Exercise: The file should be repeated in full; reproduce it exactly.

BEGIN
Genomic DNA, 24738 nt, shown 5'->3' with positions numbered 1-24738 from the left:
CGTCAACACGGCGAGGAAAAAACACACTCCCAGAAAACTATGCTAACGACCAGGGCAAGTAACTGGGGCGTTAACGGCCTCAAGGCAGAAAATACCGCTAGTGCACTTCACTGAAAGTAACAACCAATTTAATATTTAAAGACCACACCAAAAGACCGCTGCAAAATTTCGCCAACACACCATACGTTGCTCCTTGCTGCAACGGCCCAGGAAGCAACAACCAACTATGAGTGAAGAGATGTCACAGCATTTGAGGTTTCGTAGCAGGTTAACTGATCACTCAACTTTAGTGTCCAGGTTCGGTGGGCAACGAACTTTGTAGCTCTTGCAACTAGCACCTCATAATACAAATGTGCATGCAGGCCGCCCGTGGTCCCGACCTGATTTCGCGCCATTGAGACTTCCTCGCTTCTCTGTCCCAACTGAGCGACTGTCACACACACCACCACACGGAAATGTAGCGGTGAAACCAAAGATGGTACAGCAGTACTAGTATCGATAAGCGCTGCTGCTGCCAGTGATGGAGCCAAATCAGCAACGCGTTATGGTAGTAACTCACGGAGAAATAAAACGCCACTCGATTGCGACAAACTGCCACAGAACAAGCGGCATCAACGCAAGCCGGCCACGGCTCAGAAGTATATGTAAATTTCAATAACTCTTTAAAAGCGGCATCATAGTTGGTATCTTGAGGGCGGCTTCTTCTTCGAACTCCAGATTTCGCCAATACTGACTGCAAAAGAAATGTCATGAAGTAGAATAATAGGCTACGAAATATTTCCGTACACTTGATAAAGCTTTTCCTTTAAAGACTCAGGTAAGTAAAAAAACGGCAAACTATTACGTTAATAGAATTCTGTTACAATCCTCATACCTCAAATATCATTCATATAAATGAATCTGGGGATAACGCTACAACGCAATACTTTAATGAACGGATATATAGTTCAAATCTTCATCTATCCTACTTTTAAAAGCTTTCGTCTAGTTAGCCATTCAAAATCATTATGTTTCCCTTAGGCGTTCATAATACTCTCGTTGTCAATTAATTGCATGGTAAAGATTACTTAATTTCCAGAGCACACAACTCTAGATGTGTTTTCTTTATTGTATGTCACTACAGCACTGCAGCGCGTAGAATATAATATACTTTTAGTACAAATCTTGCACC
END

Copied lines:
Genomic DNA, 24738 nt, shown 5'->3' with positions numbered 1-24738 from the left:
CGTCAACACGGCGAGGAAAAAACACACTCCCAGAAAACTATGCTAACGACCAGGGCAAGTAACTGGGGCGTTAACGGCCTCAAGGCAGAAAATACCGCTAGTGCACTTCACTGAAAGTAACAACCAATTTAATATTTAAAGACCACACCAAAAGACCGCTGCAAAATTTCGCCAACACACCATACGTTGCTCCTTGCTGCAACGGCCCAGGAAGCAACAACCAACTATGAGTGAAGAGATGTCACAGCATTTGAGGTTTCGTAGCAGGTTAACTGATCACTCAACTTTAGTGTCCAGGTTCGGTGGGCAACGAACTTTGTAGCTCTTGCAACTAGCACCTCATAATACAAATGTGCATGCAGGCCGCCCGTGGTCCCGACCTGATTTCGCGCCATTGAGACTTCCTCGCTTCTCTGTCCCAACTGAGCGACTGTCACACACACCACCACACGGAAATGTAGCGGTGAAACCAAAGATGGTACAGCAGTACTAGTATCGATAAGCGCTGCTGCTGCCAGTGATGGAGCCAAATCAGCAACGCGTTATGGTAGTAACTCACGGAGAAATAAAACGCCACTCGATTGCGACAAACTGCCACAGAACAAGCGGCATCAACGCAAGCCGGCCACGGCTCAGAAGTATATGTAAATTTCAATAACTCTTTAAAAGCGGCATCATAGTTGGTATCTTGAGGGCGGCTTCTTCTTCGAACTCCAGATTTCGCCAATACTGACTGCAAAAGAAATGTCATGAAGTAGAATAATAGGCTACGAAATATTTCCGTACACTTGATAAAGCTTTTCCTTTAAAGACTCAGGTAAGTAAAAAAACGGCAAACTATTACGTTAATAGAATTCTGTTACAATCCTCATACCTCAAATATCATTCATATAAATGAATCTGGGGATAACGCTACAACGCAATACTTTAATGAACGGATATATAGTTCAAATCTTCATCTATCCTACTTTTAAAAGCTTTCGTCTAGTTAGCCATTCAAAATCATTATGTTTCCCTTAGGCGTTCATAATACTCTCGTTGTCAATTAATTGCATGGTAAAGATTACTTAATTTCCAGAGCACACAACTCTAGATGTGTTTTCTTTATTGTATGTCACTACAGCACTGCAGCGCGTAGAATATAATATACTTTTAGTACAAATCTTGCACC